We can practice mindfulness by sharpening our focus.  In our Compassionate Touch® training, we call this centering.  For a caregiver it might be deep breathing or focused meditation before entering the room when an older adult is agitated, confused or combative.  Learning to leave your other worries at the door will help to focus on how you can help the person you are caring for.  You have, for that moment, stepped into their world.  By being engrossed in that person and the present situation, there is a higher probability you will have a heightened sense of empathy and understanding, thus be able to tap into tools that will improve care.

By practicing mindfulness in caregiving, the benefits go far beyond improving care.  The stress reduction benefits the caregiver as much or more than the care receiver.  When this happens, everyone wins! Like anything else, mindfulness must be practiced.  Nothing becomes second nature until it is put into regular use.  If deep breathing exercises  works, then practice this throughout the day.  Journal the difference in how you are able to handle situations.  If brief moments of meditation work, try these… but do it every day and many times a day.

Centering ourselves through mindfulness allows us to accept that we are most often not in control, which is often a huge challenge for care partners.  We want so much to make our loved ones happy and healthy again, but this is sometimes not possible – certainly not all the time.  In a world that is always on full speed, with soaring expectations, sometimes the most valuable gift we can give our loved one is this:

“Smile, breathe and go slowly.” — Thich Nhat Hanh

Pam Brandon is President/Founder of AGE-u-cate® Training Institute.  Passionate about creating transformative change for older adults and those that care for them,  Pam is honored to work in the field of caregiver education and training and lead the AGE-u-cate team who are changing lives with innovative programs for family and professional caregivers. 

www.AGEucate.com

Hospice Care: Can Compassion be Taught?

hospice-care compassionSome think compassion is an attribute reserved for people like Mother Teresa. But compassion isn’t just reserved for those who travel a moral high ground.  Hospice care professionals cultivate compassion for when they are called to the bedside.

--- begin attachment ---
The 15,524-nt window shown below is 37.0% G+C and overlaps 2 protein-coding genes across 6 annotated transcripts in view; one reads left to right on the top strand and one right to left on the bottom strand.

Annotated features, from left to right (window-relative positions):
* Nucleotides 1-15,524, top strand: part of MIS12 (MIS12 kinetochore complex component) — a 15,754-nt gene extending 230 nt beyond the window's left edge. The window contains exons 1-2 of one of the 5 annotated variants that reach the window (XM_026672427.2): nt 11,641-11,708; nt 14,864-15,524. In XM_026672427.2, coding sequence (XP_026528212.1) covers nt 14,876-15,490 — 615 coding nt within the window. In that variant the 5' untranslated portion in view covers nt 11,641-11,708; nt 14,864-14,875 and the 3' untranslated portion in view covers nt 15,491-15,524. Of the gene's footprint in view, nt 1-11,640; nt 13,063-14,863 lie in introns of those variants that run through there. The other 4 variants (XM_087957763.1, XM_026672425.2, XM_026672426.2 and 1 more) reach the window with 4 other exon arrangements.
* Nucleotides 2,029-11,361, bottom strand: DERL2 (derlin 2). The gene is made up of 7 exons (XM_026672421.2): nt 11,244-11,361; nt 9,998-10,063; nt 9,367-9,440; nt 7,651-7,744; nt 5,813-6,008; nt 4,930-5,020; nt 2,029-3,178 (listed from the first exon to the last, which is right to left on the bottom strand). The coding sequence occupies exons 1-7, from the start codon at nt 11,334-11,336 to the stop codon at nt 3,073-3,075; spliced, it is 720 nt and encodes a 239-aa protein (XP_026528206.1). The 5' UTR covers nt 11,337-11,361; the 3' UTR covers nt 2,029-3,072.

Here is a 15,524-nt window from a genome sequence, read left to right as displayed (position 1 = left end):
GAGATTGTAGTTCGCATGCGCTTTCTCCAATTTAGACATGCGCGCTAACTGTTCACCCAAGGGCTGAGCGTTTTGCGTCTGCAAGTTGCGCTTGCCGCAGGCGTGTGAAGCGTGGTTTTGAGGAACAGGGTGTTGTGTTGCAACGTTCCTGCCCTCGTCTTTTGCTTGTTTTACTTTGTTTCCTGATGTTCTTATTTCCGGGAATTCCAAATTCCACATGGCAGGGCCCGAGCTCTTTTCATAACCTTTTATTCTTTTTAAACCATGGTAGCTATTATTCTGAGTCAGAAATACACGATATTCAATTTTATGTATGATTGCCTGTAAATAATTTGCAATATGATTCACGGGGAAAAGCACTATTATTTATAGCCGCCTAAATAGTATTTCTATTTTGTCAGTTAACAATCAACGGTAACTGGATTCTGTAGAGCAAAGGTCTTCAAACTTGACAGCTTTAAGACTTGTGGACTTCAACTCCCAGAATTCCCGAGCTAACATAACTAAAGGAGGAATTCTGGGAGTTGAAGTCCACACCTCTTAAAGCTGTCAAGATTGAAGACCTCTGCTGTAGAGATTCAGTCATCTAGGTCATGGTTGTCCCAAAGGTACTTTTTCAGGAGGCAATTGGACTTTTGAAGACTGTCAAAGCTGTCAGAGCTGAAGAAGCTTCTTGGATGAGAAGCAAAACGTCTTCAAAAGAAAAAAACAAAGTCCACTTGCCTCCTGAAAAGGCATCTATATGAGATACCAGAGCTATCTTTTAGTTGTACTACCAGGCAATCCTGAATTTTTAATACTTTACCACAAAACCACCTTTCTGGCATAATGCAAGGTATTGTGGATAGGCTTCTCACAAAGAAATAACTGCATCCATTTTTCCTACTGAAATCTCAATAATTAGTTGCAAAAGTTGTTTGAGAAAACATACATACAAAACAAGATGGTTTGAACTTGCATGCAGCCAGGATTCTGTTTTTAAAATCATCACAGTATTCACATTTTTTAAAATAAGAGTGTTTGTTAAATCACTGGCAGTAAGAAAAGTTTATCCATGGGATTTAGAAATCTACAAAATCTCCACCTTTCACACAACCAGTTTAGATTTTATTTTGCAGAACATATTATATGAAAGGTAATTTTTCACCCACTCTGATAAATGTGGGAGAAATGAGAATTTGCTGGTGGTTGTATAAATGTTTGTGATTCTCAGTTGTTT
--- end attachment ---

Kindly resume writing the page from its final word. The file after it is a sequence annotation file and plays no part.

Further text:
Compassion is Good Medicine
Compassion has many qualities, most noteworthy loving-kindness and heart-centered. Therefore, compassion is a heartfelt concern for suffering coupled with wanting to ease the suffering. Scientists show interest in the impact of compassion. As a result they’re finding that it’s good medicine. The Center for Compassion and Altruism Research and Education conducts scientific studies of compassion and altruistic behavior. Scientists look beyond Western “hard science” to learn about human behavior and emotions.  Neuroscientists conduct brain studies to discover how compassion affects us biologically.

A study published in the Journal of Clinical Oncology showed that 40 seconds of compassionate communication from a physician reduced anxiety and increased confidence among breast cancer patients.  In hospice care compassionate communication may enhance the experience for the patient. But it may also help hospice care professionals find greater satisfaction in their work.

How to Cultivate Compassion
Compassion is a human quality. With intentional practice it arises spontaneously.  Many heart-centered practices exist. Anyone serving people in hospice care can integrate such practices. Especially  relevant is the following example.

Sit comfortably. Be in your body and focus your attention upon your breath. If you wish, place one or both hands over your heart.

First, direct loving kindness to yourself.

Picture two or three people who care about you. Imagine them looking lovingly at you. These might be people in your life now or in the past or even spiritual figures. What would they wish for you? Repeat these simple phrases imagining they were saying them to you.

May you be filled with kindness and compassion.

May you be safe in every way.

May you be well in body and mind.

May you be happy.

May you live with ease.

How do you feel? Notice what arises trying not to judge thoughts, but simply let them pass through your mind.

Next picture someone you would like to send compassion to. It could family or a friend; a co-worker; a stranger; or even  someone you find challenging. Repeat the same phrases except this time direct them to this person. Again, sit for a few minutes simply noticing anything that arises in your mind.

To end, take in a deep, cleansing breath and bring your awareness back into your body. In conclusion, offer thanks for the experience in whatever way you wish. Perhaps a simple “thank you” will do!